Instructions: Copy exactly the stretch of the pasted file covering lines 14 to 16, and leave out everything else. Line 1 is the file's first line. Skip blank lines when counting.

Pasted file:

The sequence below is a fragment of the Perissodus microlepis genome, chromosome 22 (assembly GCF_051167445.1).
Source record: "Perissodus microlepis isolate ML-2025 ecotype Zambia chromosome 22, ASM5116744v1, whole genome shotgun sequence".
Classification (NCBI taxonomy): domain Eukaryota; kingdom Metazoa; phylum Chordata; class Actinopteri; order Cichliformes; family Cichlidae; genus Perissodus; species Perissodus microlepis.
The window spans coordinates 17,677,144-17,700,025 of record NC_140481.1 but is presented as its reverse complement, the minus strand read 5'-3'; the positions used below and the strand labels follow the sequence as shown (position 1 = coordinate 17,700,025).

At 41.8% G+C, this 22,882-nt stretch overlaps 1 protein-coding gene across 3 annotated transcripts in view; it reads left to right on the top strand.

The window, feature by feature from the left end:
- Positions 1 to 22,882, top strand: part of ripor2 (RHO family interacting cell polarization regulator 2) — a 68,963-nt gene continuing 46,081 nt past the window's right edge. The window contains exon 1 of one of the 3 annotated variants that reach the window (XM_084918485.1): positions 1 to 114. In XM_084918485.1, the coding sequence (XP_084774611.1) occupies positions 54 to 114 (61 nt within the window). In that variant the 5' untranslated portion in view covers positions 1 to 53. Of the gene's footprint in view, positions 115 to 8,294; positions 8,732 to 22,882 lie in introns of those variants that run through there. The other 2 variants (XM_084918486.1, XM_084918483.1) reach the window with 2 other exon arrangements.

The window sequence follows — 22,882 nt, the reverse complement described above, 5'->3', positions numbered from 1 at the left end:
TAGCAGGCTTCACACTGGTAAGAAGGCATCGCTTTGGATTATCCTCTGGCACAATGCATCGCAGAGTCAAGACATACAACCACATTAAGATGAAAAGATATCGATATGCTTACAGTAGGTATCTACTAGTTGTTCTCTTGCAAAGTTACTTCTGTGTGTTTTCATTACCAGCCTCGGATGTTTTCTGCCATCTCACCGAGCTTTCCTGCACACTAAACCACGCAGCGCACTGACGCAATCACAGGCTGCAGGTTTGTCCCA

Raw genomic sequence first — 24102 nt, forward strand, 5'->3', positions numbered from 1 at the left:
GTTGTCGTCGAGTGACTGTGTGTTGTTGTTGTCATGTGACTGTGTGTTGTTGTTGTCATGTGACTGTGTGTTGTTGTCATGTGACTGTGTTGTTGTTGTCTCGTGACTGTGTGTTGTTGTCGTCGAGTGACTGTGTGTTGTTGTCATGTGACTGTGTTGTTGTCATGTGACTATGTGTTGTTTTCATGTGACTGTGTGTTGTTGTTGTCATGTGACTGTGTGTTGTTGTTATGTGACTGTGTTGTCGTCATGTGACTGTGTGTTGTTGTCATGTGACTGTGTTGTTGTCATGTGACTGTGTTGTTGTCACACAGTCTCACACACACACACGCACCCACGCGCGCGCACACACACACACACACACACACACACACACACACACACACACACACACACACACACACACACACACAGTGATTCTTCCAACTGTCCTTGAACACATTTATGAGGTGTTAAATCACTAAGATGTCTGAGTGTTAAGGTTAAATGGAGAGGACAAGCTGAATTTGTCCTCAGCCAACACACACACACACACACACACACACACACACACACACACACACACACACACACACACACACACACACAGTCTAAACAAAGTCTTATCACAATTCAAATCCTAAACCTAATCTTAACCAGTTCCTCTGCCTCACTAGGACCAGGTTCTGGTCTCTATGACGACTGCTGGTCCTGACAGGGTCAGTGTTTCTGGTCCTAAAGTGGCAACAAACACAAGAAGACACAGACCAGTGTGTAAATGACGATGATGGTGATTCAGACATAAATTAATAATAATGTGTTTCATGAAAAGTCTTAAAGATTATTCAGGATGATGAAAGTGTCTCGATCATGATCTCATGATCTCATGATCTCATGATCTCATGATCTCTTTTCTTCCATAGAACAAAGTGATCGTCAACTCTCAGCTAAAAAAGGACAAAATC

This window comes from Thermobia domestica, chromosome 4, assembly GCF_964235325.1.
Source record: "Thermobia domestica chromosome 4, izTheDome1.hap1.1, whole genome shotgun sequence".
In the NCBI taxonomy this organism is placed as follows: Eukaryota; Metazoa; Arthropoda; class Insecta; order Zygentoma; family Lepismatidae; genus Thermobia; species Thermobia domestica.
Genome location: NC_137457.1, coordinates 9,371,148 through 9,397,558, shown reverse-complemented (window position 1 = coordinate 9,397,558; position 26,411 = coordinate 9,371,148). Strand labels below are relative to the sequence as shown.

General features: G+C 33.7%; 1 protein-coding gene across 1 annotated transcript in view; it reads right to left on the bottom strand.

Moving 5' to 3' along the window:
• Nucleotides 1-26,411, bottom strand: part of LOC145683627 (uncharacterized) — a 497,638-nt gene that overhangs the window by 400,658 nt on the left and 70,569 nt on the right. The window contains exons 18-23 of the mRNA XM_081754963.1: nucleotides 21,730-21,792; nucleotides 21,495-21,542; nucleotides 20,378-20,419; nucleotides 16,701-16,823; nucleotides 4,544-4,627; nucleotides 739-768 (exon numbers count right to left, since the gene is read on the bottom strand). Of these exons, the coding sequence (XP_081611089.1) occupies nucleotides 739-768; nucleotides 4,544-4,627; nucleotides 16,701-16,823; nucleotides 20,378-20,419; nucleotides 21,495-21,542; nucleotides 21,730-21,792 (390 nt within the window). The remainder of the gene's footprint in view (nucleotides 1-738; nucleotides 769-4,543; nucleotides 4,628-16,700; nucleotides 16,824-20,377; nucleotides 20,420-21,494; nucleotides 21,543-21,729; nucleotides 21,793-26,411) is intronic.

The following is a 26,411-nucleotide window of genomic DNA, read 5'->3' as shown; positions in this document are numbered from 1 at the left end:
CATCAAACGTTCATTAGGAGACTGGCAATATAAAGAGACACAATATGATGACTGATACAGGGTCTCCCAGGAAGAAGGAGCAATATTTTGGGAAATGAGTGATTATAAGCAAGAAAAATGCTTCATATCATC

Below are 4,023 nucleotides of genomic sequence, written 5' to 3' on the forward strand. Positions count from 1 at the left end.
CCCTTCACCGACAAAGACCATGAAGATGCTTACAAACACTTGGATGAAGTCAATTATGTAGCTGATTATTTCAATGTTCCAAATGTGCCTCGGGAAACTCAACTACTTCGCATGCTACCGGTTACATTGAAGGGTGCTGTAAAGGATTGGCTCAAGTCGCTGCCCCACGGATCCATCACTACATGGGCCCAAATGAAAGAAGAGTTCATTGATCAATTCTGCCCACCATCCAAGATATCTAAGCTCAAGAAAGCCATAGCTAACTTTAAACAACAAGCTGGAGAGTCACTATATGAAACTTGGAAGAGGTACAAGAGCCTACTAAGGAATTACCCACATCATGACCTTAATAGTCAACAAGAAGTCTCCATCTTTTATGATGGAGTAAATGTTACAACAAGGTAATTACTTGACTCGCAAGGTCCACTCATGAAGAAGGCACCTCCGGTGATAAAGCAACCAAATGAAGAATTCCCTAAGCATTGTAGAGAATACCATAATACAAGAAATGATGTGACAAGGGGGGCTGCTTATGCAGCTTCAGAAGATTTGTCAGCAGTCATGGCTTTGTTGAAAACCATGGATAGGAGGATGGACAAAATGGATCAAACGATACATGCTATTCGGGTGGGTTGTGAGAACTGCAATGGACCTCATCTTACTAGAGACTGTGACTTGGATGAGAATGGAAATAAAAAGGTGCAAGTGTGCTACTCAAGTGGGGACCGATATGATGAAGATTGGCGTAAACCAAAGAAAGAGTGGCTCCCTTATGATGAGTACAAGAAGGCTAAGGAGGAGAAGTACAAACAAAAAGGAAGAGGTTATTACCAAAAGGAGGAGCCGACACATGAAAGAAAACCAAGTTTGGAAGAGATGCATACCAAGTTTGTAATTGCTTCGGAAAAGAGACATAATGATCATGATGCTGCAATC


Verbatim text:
In the NCBI taxonomy this organism is placed as follows: Eukaryota; Metazoa; Arthropoda; class Insecta; order Zygentoma; family Lepismatidae; genus Thermobia; species Thermobia domestica.
Genome location: NC_137457.1, coordinates 9,371,148 through 9,397,558, shown reverse-complemented (window position 1 = coordinate 9,397,558; position 26,411 = coordinate 9,371,148). Strand labels below are relative to the sequence as shown.

General features: G+C 33.7%; 1 protein-coding gene across 1 annotated transcript in view; it reads right to left on the bottom strand.